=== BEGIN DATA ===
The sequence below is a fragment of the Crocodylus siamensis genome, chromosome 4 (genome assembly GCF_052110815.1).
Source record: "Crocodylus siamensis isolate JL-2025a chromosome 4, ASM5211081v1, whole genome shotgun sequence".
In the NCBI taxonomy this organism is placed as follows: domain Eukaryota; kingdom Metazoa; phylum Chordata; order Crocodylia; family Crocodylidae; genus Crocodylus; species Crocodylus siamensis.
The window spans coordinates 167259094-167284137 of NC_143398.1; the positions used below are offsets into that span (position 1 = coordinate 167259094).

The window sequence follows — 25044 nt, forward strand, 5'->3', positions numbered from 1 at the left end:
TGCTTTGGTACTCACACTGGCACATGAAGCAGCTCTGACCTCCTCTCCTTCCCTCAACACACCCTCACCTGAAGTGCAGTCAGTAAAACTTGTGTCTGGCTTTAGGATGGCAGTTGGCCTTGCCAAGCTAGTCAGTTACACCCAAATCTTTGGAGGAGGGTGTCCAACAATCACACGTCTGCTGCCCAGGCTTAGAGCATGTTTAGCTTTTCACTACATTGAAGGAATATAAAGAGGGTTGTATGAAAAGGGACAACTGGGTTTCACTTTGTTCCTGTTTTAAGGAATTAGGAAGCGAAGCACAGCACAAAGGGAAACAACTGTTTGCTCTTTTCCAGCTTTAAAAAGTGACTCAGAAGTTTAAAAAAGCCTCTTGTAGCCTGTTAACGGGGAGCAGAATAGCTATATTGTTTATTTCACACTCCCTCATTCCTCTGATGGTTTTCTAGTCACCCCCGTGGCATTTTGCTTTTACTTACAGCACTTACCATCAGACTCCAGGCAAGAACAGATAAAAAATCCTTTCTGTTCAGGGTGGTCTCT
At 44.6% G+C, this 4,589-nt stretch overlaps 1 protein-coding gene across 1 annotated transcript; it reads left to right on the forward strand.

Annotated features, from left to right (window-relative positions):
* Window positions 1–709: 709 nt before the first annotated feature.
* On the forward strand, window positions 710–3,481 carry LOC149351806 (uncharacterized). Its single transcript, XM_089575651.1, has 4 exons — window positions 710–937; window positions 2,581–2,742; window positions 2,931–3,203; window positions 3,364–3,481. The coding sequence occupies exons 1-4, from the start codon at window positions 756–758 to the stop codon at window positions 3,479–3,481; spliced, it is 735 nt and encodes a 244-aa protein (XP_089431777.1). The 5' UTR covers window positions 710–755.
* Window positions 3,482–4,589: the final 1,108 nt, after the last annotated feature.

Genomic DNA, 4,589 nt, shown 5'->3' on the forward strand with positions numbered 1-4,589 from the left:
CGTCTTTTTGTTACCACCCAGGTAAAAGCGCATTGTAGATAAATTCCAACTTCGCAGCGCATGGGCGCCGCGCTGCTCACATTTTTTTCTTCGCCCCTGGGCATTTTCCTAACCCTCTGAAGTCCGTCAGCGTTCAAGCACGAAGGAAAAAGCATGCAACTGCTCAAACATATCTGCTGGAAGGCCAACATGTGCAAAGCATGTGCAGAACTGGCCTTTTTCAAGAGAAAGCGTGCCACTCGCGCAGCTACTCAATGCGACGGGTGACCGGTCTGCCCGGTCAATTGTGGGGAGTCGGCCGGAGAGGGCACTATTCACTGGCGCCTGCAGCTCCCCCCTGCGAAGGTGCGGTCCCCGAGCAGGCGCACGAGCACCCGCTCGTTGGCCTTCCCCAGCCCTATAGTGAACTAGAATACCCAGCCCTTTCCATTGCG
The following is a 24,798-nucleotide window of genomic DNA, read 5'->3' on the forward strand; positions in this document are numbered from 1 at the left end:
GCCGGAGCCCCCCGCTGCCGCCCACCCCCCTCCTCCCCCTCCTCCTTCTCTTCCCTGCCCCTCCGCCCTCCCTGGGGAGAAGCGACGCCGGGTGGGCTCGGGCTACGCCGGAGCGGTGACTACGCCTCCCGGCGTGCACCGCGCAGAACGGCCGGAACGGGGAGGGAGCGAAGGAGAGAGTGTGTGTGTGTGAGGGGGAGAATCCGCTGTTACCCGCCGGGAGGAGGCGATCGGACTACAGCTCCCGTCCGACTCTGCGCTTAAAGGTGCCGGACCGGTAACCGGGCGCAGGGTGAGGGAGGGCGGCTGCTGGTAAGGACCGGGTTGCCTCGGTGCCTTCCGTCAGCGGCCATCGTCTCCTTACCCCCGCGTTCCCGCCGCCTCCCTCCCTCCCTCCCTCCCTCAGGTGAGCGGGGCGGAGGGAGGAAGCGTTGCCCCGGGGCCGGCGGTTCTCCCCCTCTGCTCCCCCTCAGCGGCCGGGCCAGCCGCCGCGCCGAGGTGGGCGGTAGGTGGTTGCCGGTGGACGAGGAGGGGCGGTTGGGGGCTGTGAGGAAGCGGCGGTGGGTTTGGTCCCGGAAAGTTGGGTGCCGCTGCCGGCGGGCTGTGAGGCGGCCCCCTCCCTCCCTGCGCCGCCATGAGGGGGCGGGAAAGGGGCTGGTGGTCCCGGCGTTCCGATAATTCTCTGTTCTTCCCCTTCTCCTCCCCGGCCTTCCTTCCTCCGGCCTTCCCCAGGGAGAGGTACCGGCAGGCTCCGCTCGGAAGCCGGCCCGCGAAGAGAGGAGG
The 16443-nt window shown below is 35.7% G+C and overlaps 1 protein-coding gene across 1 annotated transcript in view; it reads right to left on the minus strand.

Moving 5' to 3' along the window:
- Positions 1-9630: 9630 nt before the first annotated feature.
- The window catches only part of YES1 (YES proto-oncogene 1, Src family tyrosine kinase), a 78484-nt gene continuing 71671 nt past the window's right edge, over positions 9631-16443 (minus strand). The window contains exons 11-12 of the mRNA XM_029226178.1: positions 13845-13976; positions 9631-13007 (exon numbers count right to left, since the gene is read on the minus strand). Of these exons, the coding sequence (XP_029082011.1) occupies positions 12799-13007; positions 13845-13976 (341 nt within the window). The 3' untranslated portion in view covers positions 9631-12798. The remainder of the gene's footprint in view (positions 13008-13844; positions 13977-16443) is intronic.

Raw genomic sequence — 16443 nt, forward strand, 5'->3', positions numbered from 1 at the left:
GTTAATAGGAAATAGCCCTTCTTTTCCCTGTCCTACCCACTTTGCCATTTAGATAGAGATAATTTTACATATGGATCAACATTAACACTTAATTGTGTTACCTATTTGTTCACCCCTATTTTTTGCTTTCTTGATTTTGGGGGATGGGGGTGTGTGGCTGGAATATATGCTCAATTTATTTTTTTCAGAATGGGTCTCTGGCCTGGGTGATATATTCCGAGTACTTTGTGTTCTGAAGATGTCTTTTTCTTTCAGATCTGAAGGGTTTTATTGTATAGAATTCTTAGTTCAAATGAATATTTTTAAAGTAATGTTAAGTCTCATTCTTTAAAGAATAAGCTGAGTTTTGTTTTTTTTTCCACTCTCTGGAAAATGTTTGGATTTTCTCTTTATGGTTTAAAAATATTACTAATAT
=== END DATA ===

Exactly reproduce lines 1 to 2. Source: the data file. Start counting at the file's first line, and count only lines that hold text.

The sequence below is a fragment of the Crocodylus siamensis genome, chromosome 4 (genome assembly GCF_052110815.1).
Source record: "Crocodylus siamensis isolate JL-2025a chromosome 4, ASM5211081v1, whole genome shotgun sequence".